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Croatia’s Constitutional Court Rules

Written by  The Dubrovnik Times Dec 24, 2021

The Constitutional Court in Croatia has ruled that the anti-pandemic measures introduced by the country’s government are legal under the provisions of the Constitution.

Faced with a mounting health crisis, from November 16th a series of measures had been introduced, including mandatory Coviod-10 certificates for anybody wanting to access schools or public or state institutions. Certificates are only eligible for those who have been vaccinated, are recovering from the virus, or have tested negative in a PCR or lateral flow tests.

The new requirements provoked a storm of protests across the country from the anti-vaxxer lobby, and opposition parties had declared them to be unlawful. Nevertheless, the Court has now backed the government’s position, who have argued that the measures are necessary to protect patients and social welfare workers.

Croatians are not alone, though, in seeing their personal; liberties curtailed once more.

With the World Health Organisation warning of a gathering Covid storm in Europe, governments across the continent are once again tightening measures, and many people face a second Christmas and New Year period in virtual lockdown.

Portugal has ordered all bars and restaurants to close from December 26th, whilst those in Ireland are only allowed to open until 8 pm until the end of January.

Germany has announced new post-Christmas restrictions, including limiting the number of people allowed to attend New Year events, whilst the world famous Hogmanay celebrations in Edinburgh, Scotland, have been cancelled once more.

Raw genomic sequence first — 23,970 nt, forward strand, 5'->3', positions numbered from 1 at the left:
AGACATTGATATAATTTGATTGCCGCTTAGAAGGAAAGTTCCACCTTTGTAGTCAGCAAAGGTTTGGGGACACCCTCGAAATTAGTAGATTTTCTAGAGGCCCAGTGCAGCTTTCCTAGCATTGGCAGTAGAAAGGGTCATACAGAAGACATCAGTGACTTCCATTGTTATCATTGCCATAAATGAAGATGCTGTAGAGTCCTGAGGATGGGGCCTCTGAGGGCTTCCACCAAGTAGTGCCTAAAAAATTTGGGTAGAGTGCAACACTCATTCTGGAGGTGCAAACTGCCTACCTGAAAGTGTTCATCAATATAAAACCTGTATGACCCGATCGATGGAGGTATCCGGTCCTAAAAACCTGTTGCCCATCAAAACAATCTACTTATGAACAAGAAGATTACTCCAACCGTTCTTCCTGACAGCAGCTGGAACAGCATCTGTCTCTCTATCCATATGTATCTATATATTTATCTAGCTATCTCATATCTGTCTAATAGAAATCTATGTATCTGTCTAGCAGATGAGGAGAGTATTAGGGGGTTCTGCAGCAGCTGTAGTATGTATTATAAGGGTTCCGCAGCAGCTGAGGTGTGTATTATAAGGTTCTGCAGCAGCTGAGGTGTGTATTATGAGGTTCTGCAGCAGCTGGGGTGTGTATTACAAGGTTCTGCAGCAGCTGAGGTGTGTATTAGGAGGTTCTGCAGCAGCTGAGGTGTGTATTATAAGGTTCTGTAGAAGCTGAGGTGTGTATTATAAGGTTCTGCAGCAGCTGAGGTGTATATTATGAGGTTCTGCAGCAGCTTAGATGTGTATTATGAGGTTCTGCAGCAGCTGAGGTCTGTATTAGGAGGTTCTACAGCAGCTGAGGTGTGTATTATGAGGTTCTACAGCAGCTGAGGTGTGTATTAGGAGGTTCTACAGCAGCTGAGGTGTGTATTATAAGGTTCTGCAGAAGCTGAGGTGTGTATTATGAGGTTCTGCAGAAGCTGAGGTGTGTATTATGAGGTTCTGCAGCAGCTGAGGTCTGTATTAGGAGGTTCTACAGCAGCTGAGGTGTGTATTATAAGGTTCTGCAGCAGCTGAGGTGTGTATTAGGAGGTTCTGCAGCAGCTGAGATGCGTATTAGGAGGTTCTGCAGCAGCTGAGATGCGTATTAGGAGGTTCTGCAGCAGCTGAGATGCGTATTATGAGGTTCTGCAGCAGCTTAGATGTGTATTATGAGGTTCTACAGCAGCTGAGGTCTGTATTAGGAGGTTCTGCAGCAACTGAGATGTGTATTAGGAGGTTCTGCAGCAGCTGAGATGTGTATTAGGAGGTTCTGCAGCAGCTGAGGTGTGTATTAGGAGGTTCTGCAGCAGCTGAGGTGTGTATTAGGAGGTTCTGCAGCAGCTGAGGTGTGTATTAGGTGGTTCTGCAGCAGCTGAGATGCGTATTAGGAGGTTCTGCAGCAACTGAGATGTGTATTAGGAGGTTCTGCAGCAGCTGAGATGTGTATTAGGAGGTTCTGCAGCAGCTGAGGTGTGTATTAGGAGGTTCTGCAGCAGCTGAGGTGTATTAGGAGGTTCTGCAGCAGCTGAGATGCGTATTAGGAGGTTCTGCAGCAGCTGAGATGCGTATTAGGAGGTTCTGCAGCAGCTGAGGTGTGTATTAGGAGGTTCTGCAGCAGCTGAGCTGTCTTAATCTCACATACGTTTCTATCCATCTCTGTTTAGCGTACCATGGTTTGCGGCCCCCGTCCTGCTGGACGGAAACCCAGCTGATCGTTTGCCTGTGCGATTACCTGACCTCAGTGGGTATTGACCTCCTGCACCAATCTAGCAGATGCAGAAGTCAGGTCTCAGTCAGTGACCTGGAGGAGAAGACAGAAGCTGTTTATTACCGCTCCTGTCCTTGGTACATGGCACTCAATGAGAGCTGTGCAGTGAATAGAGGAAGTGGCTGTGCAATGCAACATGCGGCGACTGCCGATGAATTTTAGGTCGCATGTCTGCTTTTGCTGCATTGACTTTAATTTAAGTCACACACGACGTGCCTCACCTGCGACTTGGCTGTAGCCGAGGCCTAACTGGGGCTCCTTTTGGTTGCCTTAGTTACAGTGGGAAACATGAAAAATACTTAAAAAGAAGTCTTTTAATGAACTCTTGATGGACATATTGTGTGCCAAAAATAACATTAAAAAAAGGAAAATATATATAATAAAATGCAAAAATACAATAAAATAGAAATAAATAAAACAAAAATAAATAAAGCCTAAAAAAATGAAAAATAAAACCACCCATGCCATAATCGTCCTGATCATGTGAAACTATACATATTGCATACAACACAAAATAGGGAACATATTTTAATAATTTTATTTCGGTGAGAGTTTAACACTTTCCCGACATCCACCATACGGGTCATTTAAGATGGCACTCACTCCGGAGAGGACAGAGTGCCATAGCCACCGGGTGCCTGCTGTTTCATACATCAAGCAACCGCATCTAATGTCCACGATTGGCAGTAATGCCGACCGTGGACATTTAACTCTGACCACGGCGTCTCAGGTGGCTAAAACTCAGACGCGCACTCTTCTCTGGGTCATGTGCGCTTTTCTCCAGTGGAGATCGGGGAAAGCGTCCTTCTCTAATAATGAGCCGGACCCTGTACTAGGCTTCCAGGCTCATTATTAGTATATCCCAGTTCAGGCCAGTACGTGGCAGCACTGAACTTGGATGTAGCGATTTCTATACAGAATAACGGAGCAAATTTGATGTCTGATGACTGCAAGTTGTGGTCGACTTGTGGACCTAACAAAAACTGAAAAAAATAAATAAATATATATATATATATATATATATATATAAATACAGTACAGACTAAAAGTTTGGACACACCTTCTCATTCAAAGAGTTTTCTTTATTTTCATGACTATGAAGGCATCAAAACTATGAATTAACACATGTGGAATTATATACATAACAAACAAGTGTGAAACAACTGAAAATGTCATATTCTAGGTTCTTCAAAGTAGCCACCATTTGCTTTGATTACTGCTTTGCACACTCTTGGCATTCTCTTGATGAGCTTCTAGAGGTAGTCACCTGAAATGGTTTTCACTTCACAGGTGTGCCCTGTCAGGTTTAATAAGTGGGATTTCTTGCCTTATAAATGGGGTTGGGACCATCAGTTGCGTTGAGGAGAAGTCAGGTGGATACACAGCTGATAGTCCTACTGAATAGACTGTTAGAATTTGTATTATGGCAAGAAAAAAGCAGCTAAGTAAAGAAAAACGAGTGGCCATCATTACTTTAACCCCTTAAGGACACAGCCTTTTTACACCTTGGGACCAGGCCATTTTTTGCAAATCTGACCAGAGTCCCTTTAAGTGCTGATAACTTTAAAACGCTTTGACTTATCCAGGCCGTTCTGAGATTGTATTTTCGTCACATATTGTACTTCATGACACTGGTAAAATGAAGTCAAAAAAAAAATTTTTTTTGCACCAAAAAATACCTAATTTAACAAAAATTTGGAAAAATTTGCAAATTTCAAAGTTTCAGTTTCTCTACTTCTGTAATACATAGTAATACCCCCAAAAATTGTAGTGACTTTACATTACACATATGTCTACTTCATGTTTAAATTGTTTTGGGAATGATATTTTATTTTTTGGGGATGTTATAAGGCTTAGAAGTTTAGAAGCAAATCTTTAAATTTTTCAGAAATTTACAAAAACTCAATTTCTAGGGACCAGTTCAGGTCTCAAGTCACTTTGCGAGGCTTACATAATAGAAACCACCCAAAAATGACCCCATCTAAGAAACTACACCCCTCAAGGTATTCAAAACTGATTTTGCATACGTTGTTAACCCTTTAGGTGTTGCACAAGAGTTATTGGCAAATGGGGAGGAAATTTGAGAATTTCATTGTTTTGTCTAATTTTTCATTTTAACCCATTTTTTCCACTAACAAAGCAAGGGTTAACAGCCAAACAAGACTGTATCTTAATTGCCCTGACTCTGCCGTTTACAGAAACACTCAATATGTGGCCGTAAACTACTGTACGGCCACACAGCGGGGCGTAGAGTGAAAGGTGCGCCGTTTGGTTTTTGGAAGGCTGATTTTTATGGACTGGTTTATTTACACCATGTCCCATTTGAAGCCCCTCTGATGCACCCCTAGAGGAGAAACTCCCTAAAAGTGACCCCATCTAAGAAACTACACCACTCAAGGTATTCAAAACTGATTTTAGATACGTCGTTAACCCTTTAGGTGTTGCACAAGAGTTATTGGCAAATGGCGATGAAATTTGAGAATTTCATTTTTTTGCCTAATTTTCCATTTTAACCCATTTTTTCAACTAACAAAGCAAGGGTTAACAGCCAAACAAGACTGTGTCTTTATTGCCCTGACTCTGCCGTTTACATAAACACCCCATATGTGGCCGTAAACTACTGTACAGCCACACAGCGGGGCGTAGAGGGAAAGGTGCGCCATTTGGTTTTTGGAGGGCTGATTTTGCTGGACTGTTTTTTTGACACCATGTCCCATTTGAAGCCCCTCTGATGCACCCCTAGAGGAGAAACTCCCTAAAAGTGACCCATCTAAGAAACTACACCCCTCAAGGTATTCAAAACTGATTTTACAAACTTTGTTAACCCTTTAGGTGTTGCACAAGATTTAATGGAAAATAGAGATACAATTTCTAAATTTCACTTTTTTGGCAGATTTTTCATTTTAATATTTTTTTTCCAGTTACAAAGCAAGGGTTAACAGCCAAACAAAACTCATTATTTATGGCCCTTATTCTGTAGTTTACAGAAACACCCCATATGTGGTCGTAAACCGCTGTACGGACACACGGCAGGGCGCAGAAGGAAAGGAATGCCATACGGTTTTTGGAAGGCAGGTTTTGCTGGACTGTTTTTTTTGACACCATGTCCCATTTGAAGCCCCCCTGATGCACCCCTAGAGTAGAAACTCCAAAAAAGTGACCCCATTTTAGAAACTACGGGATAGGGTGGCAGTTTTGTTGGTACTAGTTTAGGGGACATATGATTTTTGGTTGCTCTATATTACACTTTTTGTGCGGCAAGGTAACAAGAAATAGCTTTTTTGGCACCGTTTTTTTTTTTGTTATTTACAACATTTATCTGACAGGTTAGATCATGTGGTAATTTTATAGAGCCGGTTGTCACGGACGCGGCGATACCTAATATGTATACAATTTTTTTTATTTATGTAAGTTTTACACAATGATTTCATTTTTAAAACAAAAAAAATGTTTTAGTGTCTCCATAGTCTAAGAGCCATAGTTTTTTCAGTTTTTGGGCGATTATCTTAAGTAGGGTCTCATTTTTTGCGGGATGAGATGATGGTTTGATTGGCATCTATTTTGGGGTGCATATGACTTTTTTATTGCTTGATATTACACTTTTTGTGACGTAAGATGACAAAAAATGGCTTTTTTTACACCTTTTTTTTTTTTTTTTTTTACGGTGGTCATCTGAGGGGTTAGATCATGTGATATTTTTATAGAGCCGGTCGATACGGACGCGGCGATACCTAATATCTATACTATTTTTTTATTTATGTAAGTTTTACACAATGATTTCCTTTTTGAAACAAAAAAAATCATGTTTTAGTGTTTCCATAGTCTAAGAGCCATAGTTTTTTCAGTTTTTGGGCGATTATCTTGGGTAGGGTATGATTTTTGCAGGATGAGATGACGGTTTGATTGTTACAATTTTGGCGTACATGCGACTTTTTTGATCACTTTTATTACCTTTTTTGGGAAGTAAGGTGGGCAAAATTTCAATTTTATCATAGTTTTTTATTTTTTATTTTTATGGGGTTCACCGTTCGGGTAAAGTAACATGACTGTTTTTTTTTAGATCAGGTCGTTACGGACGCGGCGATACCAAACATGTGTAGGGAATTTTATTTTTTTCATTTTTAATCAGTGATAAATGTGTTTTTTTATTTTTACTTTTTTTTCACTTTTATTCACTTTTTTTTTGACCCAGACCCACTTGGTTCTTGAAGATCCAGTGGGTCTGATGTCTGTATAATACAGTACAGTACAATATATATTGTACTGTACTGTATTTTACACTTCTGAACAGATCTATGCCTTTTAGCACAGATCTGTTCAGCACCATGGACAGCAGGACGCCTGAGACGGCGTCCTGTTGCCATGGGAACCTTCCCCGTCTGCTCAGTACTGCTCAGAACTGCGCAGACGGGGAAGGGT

And the Netherlands has already gone into a strict lockdown.

The reality is that the new Omicron strain of the virus is spreading at a rate that has caught even health experts by surprise. Already millions of people have caught the new strain, and, even though early evidence is that it may not be as harmful, long-term, as the Delta variant, public health systems face being overwhelmed.

All this means that 2022 may start on a depressing note for many people and, even if where they live is not in lockdown, they may expect to endure a virtual one, with many public places of entertainment and leisure shut once more.

And, whilst that may not be good news for many sectors of the economy, it is an ill wind that blows no good, at least as far as on line businesses are concerned.

They thrived during the original wave of the pandemic, and can be expected to do so again.

Online casinos like Bet 365 Hrvatska are a prime example.

Operators like these experienced record revenues and profits in 2020 as increasing numbers of people turned to them as a source of entertainment, diversion and also as a means of relieving the stress of being confined at home for days and weeks on end. They can expect to prosper again in the new environment.

If there is any light in the gloom then it may come from South Africa, where the Omicron strain was first identified. There they are reporting that daily infections are starting to fall, and, if the same trajectory is followed in Europe, then the expectation can be that the picture will begin to look brighter in February.

There is light at the end of the tunnel, even if is very faint just now.

 

The Voice of Dubrovnik

THE VOICE OF DUBROVNIK


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